The Antarctic Peninsula is headed for trouble — that much scientists know. Glaciers on the peninsula, which extends from the increasingly unstable West Antarctic region, have been retreating for decades, and some in the region have undergone particularly accelerated melting since the 1990s.
Until recently, many scientists assumed that a steady increase in air temperature around the peninsula, the product of global warming, was the primary cause behind most of the ice loss. But new research looking at the western side of the peninsula suggests that this may not be the case after all. A study published Thursday in the journal Science suggests that warm ocean water may be the biggest driver of glacial retreat in that region — and it’s a problem that may not be getting enough attention.
Previous mapping projects around Antarctica “showed distinct patterns of glacier retreat around the peninsula from the earliest records to the latest, and we wanted to look into what was causing this,” said Alison Cook, a research fellow at England’s Durham University and lead author of the new paper, in an email to The Washington Post.
In a previous study, Cook and her colleagues had found that the pattern of glacial retreat on the peninsula did not match the behavior they would have expected if atmospheric warming were the main driver. And in recent years, the idea that ocean water can have a significant effect on glaciers has been gaining interest among glaciologists and climate scientists.
Many glaciers around Antarctica, particularly in West Antarctica, end at the edge of the sea. Often, these glaciers terminate in what’s known as an ice shelf — a ledge of ice that’s connected to the glacier but not grounded to the bedrock, so it essentially floats on top of the sea. These ice shelves are instrumental in keeping glaciers stable and holding back the flow of ice behind them. If they weaken or break, glaciers can quickly begin pouring ice into the water.
But because these ice shelves aren’t grounded, all the space below them is filled with ocean water, which presses against the front of the glacier right up to the point where the ice becomes connected to the bedrock. As climate change is causing not only the air around the world to warm but also the ocean, scientists are concerned that rising water temperatures may be helping to melt many glaciers from the bottom up. This process can cause ice shelves to thin and even break off, leading to rapid ice loss.
Cook and her colleagues decided to investigate whether these processes might be playing a major role on the western side of the Antarctic peninsula. This area has exhibited a clear pattern in ice loss over the past few decades, with glaciers in the south tending to retreat the most and glaciers in the north seeming to be more stable. Additionally, the researchers noted in the paper that although records of ocean temperatures around Antarctica tend to be sparse, there’s a sufficient store of data on the western Antarctic Peninsula to use for research purposes.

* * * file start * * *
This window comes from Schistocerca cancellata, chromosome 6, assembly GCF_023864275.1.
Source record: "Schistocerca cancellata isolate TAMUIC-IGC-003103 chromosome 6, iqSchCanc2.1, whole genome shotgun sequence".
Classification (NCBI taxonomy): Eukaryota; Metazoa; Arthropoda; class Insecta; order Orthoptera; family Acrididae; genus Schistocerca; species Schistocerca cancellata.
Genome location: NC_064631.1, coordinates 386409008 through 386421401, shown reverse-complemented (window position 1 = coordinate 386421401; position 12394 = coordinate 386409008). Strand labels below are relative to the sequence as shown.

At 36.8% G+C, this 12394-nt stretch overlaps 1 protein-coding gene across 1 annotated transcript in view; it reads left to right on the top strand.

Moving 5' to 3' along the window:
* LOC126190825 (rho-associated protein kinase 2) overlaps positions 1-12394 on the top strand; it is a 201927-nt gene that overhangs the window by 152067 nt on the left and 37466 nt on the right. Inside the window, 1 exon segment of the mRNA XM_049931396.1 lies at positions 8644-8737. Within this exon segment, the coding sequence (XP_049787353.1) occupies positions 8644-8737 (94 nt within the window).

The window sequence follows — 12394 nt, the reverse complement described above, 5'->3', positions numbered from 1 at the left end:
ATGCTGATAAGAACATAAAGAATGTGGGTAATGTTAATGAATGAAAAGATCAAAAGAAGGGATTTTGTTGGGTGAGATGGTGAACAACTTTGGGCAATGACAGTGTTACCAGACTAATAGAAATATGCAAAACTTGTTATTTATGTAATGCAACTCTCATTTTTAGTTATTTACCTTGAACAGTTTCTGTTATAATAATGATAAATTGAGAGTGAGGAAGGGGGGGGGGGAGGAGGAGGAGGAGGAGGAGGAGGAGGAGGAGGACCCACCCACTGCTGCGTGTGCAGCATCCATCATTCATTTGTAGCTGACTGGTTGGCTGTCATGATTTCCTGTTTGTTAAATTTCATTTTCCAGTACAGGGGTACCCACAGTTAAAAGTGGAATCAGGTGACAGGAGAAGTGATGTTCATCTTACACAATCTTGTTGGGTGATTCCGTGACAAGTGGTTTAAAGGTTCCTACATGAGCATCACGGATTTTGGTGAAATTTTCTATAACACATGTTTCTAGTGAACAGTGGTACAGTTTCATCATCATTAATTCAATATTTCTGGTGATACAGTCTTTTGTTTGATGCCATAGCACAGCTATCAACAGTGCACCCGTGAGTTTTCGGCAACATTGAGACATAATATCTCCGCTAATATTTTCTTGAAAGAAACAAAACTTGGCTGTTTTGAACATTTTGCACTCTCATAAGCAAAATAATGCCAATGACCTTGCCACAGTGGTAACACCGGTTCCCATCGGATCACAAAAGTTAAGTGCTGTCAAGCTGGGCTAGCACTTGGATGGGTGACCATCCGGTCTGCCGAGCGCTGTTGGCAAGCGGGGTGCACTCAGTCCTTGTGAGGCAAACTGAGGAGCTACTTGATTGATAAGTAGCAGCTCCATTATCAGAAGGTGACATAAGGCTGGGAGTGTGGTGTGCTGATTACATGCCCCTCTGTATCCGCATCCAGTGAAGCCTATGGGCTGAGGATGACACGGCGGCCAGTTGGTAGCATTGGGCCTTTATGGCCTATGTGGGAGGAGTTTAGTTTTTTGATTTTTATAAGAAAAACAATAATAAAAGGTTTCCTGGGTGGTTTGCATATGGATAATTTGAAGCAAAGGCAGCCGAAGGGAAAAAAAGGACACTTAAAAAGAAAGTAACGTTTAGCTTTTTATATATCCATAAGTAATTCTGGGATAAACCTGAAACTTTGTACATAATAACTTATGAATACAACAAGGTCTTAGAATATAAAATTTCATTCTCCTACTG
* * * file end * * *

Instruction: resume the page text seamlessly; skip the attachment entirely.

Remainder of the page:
The researchers compared records of ocean temperatures and ice loss in the region between the years 1945 and 2009 — and they found a clear correlation. Nearly all the glaciers in the southern part of the peninsula, which flow out into regions with warm water — particularly, water that is warm at depths below about 100 yards or so — had experienced retreat during the study period. But glaciers farther north, in areas dominated by cooler waters, had experienced relative stability.
The relationship between ice loss and water temperature was further supported when the researchers examined changes in ocean temperatures and glacier behavior from the 1990s on. Records suggest that the ocean in this region warmed from the 1990s to the 2000s — and glacial retreat also began to accelerate in the late 1990s all along the coast, except for the coolest area in the northwest.
The warm water dominating the southern area comes from what’s known as circumpolar deep water, or CDW, a relatively warm water mass in the Southern Ocean. Research has suggested that the CDW has been growing warmer in recent decades, and also that its warm waters have been creeping higher onto the ice shelves in West Antarctica, potentially causing more melting.
Understanding these processes is critical to predicting the future of the Antarctic ice sheet, according to Richard Alley, a glaciologist at Pennsylvania State University.
“The ocean is warming, but much of the heat in the CDW that is implicated by the new paper has been in the ocean for a long time,” Alley, who was not an author of the new Science study, said by email. “Warming of the CDW may have contributed to the observed ice-sheet melting, but changes in ocean circulation bringing more CDW to the ice are clearly important, and probably most important.”
He added that these changes in the CDW have probably been influenced in part by the effects of anthropogenic climate change and associated changes in winds and water currents.
“Our results are key for making predictions of ice loss in response to ocean warming in this region,” Cook said, noting that it’s important to the influence of the ocean in future ice models. “The Antarctic Peninsula is one of the largest current contributors to sea-level rise, and the glaciers here are highly sensitive, so [they] are key indicators of how the ice will respond to future changes.”
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